on August 31, 2001
Wow. I am stunned. I am listening to this album as I speak and I feel as if I have been sheltered all my life. How many artists has this guy influenced? I can hear shades of groups as diverse as the Squirrel Nut Zippers, Tones on Tale and even the Rolling Stones. Ray Bryant was so moved by Django he named a song after him.
While this particular album hops around a bit, it all blends nicely together. The older tracks are nicely mastered, and hey...who doesn't appreciated the crackle of a little static?
If I was going to go out on a limb, I would suggest that Django was way ahead of his time. Listening to the interplay of melody and rythm, I'd say this guy was 15 years early, and could easily have played a role in the birth of modern jazz...though I guess he really did anyway.
So. Jazz guitar. This is where it all started. I guess it could be argued that some of the ragtime guitarists paved the road here, but I don't see it.
This is a fun and historically significant collection that will probably get a lot of play time.
on August 24, 2001
This is an excellent sampling of recordings by Django Reinhardt. The tracks vary quite a bit in sound quality since they were taken from various sessions between 1938 and 1953 and also due to the quality of the sources. Nuages is the first track probably only because it's one of the most famous Django tunes, but the quality of the audio is not as good as many other tracks (so don't be put off by it). Even if the original sound engineers were not capturing the full tone of Django's guitar, you can hear all the notes he played! To say this man was a pioneer in jazz guitar seems an understatement. His playing is at times lightning quick, and yet always very lyrical and moving. But not only do you get Django, you also get Stephane Grappelli on most songs. Grappelli's violin adds much depth to these tunes, he is an astonishing player in his own right. This collection showcases the interplay between Reinhardt and Grappelli very nicely. As if that weren't enough, tracks 14 and 15 feature Hubert Rostaing on clarinet and add still more depth to an excellent CD. The booklet includes the personnel and recording dates for every track and some nice "liner notes".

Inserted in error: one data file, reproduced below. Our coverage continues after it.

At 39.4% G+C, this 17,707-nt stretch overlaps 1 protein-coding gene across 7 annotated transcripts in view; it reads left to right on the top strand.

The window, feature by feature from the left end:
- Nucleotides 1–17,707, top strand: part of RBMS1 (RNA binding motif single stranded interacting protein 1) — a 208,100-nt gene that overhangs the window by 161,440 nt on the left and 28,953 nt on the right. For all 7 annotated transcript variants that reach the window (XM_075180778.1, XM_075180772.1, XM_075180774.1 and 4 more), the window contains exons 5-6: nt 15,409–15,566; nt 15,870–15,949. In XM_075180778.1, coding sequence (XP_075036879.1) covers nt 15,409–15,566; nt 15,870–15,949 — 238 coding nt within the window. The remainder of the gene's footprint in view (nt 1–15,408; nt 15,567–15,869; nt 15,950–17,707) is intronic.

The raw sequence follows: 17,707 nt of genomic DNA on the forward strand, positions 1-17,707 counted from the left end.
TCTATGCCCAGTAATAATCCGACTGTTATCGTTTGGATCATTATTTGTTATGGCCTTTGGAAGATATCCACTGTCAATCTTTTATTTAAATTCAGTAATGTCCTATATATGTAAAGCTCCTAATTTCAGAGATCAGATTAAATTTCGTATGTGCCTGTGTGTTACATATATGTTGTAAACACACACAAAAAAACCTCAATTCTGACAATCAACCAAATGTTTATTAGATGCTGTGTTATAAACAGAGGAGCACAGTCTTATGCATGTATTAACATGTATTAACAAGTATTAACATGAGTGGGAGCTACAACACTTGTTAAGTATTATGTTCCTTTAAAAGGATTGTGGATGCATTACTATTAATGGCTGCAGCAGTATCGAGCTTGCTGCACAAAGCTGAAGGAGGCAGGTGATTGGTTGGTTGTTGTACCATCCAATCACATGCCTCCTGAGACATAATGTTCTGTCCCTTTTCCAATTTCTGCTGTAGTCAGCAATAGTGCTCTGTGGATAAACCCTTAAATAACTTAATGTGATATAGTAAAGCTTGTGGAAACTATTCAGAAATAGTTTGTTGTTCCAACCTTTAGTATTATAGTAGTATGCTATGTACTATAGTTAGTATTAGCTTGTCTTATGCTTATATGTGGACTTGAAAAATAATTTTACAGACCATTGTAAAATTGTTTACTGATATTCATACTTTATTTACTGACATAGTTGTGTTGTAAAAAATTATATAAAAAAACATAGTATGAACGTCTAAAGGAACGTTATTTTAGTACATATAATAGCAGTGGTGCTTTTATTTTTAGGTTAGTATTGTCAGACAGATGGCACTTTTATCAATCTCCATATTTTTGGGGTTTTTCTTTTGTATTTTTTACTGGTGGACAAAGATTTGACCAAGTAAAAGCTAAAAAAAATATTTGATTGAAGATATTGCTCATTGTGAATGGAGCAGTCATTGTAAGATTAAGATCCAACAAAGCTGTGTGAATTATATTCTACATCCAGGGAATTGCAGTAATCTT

on October 4, 2001
Although Django recorded well over 500 tracks in his 20 year career, this release is a pretty good overview even though it ignores the first few years of his career. Aside from the stunning, at times almost unbearable, beauty standard on any Django release, this album has some rare tracks, including Vous Et Moi, which features Django on VIOLIN. This track alone makes this CD a must and is extremely rare. Django's solo on Love's Melody is an example of one of those pieces of auditory magic which compels the listener to rewind over and over again in blissful disbelief. Furthermore, the last three tracks offer a rare glimpse into Django's experimentation with the electric guitar and bebop. But be warned: if you buy this, you will very likely become obsessed with finding more of this genius' work and may neglect the other music in your library for a while.